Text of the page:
Mandalas have a rich history as both spiritual and personal growth tools and as inspiring works of art. While they have been used historically as part of religious rituals to enhance spiritual growth, their current popularity often focuses on the innate beauty of these intricate designs and patterns. Mandala variations range from simple repeating geometric designs in bright colors to themed mandalas. Consider these common mandala themes when choosing mandalas for your artwork or craft projects.
- Geometric Mandalas: Geometric designs arranged in concentric circles are an attractive addition to home décor and can even be framed as a showpiece. These mandalas may include circles, stars, scrolls and hearts intertwined in a repeating pattern of both shape and color. The color scheme ranges from light pastels to give a fantasy look to the piece, to bold primary colors to add energy to the room or project. They can be color coordinated to fit the décor of the room or create a colorful accent to any room.
- Flower Mandalas: Flower mandalas range from concentric circles filled with a wide variety of tiny flowers in varying shapes, sizes and colors, typically arranged in a repeating pattern, to one complete flower with its varying parts, such a leaves, petals and stems, arranged in attractive designs. These mandalas can be used for seasonal décor or art work, laminated and used as placemats or as coloring patterns for children.
- Animal Mandalas: These mandalas may feature one animal or may contain a variety of animals within one design. They are ideal as a drawing project for young children when studying farm, zoo or safari animals as it give kids the opportunity to demonstrate their understanding of the concepts taught while enjoying the challenge of creating a unique design to display. Animal mandalas can also be used by adults as part of art or drawing projects. Consider animal mandalas with sea animals to complement a nautical theme or try baby animals to welcome spring.
- Nature Inspired Mandalas: Nature mandalas may include flowers, but are not limited to them. They may include cones, pods, seeds and a variety of other natural items. While nature mandalas can be drawn and colored, they can also be made into a 3-D art project. Consider using vines or hemp to create the outer circle of the mandala and fill it in with seeds, nuts, sea shell, petals of cones or any other natural items you find appealing. Mount the mandala on a solid background, such as foam board or wood, and display it on the wall or the front door.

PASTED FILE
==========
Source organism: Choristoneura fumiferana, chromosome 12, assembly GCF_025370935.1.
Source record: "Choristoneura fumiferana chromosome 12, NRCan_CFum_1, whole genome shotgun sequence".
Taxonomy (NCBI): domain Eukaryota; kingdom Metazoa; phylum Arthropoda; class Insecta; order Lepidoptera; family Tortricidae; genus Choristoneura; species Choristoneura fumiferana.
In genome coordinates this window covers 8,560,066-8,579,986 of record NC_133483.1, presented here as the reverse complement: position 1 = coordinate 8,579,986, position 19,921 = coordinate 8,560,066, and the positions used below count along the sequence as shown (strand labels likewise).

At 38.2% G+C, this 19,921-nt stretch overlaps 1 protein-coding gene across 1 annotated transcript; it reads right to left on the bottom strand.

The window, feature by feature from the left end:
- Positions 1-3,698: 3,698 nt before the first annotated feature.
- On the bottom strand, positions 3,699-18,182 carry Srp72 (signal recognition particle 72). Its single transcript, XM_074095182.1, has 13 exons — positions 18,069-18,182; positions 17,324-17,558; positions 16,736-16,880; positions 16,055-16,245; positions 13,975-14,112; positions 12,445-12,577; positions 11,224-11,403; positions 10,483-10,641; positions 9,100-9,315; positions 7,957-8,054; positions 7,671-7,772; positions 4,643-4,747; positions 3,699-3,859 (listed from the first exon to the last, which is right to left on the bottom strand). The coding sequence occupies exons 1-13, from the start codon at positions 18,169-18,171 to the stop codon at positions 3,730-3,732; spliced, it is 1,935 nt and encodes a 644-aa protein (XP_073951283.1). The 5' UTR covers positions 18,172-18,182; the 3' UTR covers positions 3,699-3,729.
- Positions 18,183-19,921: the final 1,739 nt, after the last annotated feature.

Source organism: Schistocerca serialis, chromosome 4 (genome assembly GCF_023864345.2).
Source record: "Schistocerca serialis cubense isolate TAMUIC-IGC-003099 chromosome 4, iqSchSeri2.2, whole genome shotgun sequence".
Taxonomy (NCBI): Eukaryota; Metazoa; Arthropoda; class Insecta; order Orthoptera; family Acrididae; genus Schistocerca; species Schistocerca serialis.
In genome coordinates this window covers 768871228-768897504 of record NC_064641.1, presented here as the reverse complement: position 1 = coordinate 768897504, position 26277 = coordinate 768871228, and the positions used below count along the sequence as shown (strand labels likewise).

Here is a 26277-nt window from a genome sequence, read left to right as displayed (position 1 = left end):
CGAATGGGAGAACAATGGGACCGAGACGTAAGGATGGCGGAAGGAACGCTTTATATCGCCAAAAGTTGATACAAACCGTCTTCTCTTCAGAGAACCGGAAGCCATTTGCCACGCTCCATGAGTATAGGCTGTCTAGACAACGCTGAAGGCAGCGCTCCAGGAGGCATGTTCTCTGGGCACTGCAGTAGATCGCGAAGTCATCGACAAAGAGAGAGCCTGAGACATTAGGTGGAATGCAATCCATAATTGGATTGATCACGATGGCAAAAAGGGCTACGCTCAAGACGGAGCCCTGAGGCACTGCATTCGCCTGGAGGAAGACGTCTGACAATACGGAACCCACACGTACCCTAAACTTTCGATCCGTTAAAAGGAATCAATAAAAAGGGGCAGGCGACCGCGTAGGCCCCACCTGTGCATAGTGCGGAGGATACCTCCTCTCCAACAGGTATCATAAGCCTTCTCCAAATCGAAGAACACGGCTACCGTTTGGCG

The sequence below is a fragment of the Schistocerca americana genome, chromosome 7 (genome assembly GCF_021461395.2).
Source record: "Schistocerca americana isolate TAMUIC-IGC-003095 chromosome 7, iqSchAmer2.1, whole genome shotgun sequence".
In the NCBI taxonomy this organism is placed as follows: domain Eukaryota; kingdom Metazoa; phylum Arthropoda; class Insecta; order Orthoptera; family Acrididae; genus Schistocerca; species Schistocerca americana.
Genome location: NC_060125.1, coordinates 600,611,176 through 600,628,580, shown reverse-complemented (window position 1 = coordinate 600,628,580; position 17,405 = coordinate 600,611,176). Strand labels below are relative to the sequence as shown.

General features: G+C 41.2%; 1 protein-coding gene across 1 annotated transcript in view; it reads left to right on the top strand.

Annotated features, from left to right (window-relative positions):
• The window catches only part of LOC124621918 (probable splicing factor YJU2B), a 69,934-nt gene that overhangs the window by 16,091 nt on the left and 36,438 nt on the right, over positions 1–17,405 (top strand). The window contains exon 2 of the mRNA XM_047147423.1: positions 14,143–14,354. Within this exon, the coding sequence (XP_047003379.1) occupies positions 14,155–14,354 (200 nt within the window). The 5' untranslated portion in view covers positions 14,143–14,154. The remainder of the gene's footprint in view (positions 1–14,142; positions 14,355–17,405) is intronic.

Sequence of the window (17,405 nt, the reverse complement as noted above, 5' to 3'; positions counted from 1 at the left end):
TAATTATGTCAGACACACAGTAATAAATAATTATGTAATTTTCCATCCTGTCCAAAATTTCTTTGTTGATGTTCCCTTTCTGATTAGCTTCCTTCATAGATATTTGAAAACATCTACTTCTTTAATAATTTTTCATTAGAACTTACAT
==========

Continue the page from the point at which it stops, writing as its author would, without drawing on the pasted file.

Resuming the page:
- Hobby of Interest Themed Mandalas: Take advantage of your hobbies and favorite activities when creating your own mandala designs. Choose images that relate to your hobby, such as fishing gear and colorful fish for the fisherman, or the moon, sun and stars for those pursuing spiritual enlightenment. Incorporate them into your mandala design by creating a repeating pattern with the items.
Using Mandalas in Art Projects
While traditional mandalas are often drawn on paper or posterboard, you can make them from any medium. Consider using mandalas in untraditional ways.
- Use fabric to create an applique or quilted design. You may want to start small by creating a simple wall hanging, but as your skill develops, you can easily make table runners, place mats, throws and even a full size quilt. Applique or quilted mandalas are also used to enhance the appearance of tote bags and can be used on clothing.
- Create a garden focal point. Try using stones, sea glass, glass nuggets or even marbles to create a mandala in the soil in your flower garden. Add a tiny fairy house and miniature furniture to complete the scene. Mandalas made in the soil can also serve as the base for bird feeders and bird baths and create an interesting focal point in the garden. Consider a meandering path of stones that ends at a colorful mandala.
- Plant a Mandala: If you enjoy gardening, you may enjoy the challenge of planting flowers to create a colorful mandala when they are in full bloom. Sketch your design on paper and then transfer it to the soil using twine or other markers to outline the mandala. If you prefer, you can use stones, pavers or even natural twigs to outline the mandala sections, but this is optional. Vary the color, size and texture of both the blooms and the foliage as you create a repeating pattern to fill in your mandala. Consider multi-colored succulents for your plant mandala.
- Sand Mandalas: Get the whole family involved when you visit the beach and make a giant mandala in the sand. Challenge little ones to collect shells, stones and sea glass to fill in the mandala. Adults can add miniature sand sculptures or create a 3-D outline of the mandala with sand.
- Digital Mandalas: If you prefer working with digital images, try your hand at making mandalas from some of your favorite photos. You can either create a collage in the shape of a mandala keeping each photo complete or use manipulation software that transforms an image into a mandala.
Working with mandalas can be a lot of fun and can be therapeutic, too. Many believe that you can benefit from mandala therapy simply by focusing on your mandala during meditation. Creating, drawing or coloring mandalas is relaxing and helps to reduce stress.